Gong, daddy, gong


 It’s something to hear the guy who created “The Dating Game,” “The Newlywed Game” and “The Gong Show” teeter on the edge of tears. As he starts talking about his new book Della: A Memoir of my Daughter, Chuck Barris’ voice starts cracking with emotion. Not a sobbing fit, but tinged with the whispered hesitancy of a man speaking about a pain usually described as ‘unspeakable.’
Written by the author of the literary cult classic Confessions of a Dangerous Mind (in which Barris straight-facedly claims he was a contract assassin for the CIA during his TV producing years), Della marks a confession of a different sort—that of a grieving father who lost his only daughter to a drug overdose when she was 36.  The book chronicles Barris’ struggle to juggle his television career alongside his parenting responsibilities after winning sole custody of Della when she was in her teens. Soon after, Della descended into the proverbial Hollywood rich kid hell of sex, drugs, rock ‘n’ roll, and more drugs—a descent that Barris claims he did not try hard enough to stop.
Calling from his home in Manhattan, Barris spoke  candidly about his late daughter, his mistakes as a parent … and cites Della as a handbook for how NOT to raise a child.

What was your main motivation in writing this book about your late daughter?
Catharsis. This book is certainly different from what I usually write about, and it will be very difficult to talk about it. But I’ve written it, so I have to talk about it. Writing (Della) was a big problem—I started it and stopped it many, many times over the years because it was just too painful to write.
Do you think there is such a thing as a child who is “born bad?”
That’s a very, very good question, and I’m going to have to think about that more. I think in Della’s case, she wasn’t really born bad, but I think she had a bunch of bad breaks. I would have thought differently back then if I had thought Della had simply been born bad, but I don’t. I think it was really a series of bad breaks in her life—and I think I was one of those bad breaks.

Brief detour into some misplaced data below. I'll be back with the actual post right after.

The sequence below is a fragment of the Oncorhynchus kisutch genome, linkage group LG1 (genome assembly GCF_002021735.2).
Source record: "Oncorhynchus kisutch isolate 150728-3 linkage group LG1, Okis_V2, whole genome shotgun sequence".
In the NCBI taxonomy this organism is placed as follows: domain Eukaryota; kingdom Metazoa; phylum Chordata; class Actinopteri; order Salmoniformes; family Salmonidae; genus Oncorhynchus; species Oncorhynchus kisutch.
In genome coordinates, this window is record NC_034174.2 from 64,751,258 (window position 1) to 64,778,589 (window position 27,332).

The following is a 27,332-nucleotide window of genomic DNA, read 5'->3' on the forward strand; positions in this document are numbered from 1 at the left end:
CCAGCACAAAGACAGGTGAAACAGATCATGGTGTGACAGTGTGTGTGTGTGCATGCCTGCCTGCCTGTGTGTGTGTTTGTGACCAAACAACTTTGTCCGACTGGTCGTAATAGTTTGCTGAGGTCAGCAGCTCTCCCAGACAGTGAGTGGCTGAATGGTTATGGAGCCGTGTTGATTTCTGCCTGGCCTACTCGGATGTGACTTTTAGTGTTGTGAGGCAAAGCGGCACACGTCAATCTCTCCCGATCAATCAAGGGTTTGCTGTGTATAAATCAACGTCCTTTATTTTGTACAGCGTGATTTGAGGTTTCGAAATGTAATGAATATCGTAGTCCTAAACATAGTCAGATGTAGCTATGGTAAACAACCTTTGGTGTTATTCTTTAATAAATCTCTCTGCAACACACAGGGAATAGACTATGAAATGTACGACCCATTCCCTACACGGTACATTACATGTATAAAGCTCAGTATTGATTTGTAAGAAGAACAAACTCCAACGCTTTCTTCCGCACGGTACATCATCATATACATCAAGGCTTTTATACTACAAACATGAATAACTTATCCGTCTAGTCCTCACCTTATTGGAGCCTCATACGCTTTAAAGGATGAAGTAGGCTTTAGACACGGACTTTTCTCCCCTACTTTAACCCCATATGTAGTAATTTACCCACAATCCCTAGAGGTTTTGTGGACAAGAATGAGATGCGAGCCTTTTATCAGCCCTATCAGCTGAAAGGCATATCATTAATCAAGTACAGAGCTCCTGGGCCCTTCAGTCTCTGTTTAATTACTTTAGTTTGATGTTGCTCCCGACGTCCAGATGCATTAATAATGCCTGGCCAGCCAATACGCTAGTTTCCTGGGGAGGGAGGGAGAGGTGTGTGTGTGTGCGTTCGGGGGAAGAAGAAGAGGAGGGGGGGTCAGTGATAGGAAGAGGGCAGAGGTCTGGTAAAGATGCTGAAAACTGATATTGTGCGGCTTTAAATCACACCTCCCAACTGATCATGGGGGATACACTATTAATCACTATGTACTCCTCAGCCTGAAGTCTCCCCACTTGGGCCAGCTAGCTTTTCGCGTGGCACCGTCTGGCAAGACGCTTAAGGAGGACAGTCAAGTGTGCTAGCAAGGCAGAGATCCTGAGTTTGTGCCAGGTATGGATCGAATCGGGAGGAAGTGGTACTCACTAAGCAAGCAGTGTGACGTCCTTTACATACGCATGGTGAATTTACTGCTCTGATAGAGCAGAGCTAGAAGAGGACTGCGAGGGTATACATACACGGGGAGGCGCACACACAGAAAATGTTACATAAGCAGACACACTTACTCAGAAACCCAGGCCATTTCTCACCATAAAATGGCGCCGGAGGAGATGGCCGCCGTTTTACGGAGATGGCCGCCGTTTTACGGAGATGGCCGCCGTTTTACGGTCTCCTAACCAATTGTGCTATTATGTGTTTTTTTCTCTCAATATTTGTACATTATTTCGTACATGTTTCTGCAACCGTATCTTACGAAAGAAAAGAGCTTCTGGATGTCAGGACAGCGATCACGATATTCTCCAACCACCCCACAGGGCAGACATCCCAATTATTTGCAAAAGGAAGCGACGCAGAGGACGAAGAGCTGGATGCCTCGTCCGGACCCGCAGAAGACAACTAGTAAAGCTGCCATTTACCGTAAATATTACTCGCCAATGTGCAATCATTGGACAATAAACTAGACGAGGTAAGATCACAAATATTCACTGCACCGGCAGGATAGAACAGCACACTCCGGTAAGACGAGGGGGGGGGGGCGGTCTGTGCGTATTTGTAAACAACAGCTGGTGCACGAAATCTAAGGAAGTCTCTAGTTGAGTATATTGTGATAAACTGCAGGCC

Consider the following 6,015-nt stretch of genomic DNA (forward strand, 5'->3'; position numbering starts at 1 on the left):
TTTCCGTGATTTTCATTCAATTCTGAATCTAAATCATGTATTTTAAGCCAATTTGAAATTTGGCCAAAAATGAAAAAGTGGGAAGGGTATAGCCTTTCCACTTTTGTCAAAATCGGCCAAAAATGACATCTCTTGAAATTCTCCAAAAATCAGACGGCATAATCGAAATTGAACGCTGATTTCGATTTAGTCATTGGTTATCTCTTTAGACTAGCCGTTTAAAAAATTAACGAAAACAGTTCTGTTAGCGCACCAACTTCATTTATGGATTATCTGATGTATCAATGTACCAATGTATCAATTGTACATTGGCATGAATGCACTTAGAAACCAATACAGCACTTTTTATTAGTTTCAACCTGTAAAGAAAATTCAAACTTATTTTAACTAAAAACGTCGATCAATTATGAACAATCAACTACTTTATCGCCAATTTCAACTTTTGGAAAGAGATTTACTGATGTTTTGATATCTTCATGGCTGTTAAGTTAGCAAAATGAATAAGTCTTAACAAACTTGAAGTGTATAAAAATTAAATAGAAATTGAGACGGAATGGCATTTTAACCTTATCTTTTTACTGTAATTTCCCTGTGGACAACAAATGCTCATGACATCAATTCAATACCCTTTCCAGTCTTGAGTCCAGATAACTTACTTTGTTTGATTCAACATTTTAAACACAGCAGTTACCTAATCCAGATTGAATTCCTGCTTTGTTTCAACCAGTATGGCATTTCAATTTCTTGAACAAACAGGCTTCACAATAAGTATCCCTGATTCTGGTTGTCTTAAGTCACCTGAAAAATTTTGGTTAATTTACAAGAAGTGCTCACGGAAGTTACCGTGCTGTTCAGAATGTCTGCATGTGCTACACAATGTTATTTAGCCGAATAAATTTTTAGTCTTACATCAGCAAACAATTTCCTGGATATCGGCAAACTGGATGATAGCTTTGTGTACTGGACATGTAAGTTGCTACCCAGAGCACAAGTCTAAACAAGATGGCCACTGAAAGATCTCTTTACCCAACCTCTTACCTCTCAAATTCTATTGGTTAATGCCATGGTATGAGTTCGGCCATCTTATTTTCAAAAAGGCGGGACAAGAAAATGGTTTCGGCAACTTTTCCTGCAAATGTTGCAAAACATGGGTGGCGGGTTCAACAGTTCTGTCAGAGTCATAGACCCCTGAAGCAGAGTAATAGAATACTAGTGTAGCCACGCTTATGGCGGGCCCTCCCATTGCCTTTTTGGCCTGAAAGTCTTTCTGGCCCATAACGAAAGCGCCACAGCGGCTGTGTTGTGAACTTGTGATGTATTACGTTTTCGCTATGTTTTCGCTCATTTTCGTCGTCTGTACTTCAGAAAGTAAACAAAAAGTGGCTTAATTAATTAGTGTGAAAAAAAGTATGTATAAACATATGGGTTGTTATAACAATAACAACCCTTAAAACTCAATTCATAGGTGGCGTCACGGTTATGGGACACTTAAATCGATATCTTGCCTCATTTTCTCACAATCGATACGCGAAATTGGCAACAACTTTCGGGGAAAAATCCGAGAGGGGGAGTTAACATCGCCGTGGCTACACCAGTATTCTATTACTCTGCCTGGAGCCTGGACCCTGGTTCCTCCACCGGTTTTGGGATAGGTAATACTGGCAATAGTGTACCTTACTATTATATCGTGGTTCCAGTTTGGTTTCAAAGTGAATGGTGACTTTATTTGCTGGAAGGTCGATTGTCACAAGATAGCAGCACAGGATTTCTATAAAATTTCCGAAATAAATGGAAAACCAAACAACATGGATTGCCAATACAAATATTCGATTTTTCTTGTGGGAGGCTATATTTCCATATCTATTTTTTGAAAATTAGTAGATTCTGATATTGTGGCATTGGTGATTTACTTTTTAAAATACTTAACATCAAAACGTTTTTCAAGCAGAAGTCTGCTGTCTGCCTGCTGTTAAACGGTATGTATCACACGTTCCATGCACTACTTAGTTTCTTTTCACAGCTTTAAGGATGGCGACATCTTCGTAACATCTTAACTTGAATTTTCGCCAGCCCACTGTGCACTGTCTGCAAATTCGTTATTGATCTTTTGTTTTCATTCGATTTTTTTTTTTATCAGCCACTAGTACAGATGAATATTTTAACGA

As someone who took a lot of heat for the content of his television shows, you’re uniquely qualified to answer—do you believe TV, movies, or violent video games leads to antisocial behavior in kids?
I don’t know. I don’t think my shows necessarily led to any antisocial behavior in kids, but with the way television is today, I think I might be edging towards “yes.” What I see on TV now is very snide and always very mean-spirited in its approach. It seems like all of the contestants are looked down upon and the show is almost rooting for them to lose. But I really don’t know the total answer to the question.
What advice would you give to a parent who is dealing with a child who is abusing drugs or committing crimes?
First and foremost, stick with them. Show that kid an inordinate amount of affection — something I never did enough with Della. Also, keep the kid in one school. That was a terrible mistake I made with Della. She kept changing schools and I know that ultimately gave her a strong inferiority complex because it’s so hard to make friends in the middle of the school year when you’re the new kid. And parents need to remember that you cannot love your children too much.
What’s next for you? Any possibility of any of your other books being turned into films? (Ed.—Confessions of a Dangerous Mind was adapted into a critically acclaimed, George Clooney-directed film in 2002)
That’s a difficult question. To get Confessions adapted into a film took lots of luck. I don’t think any of my books will be made into films, but I’d love to see my first book, You and Me, Babe turned into a film. Back in the ‘70s it was optioned—(Twentieth Century Fox producers)David Brown and Richard Zanuck made me an offer for $185,000. Being as the book was a bestseller, I asked for $250,000. So they then passed on my book and they made “Jaws” instead.  So if another opportunity like that comes along, I’m not passing it up.

Della: A Memoir of My Daughter is now available from Simon & Schuster in
booksellers everywhere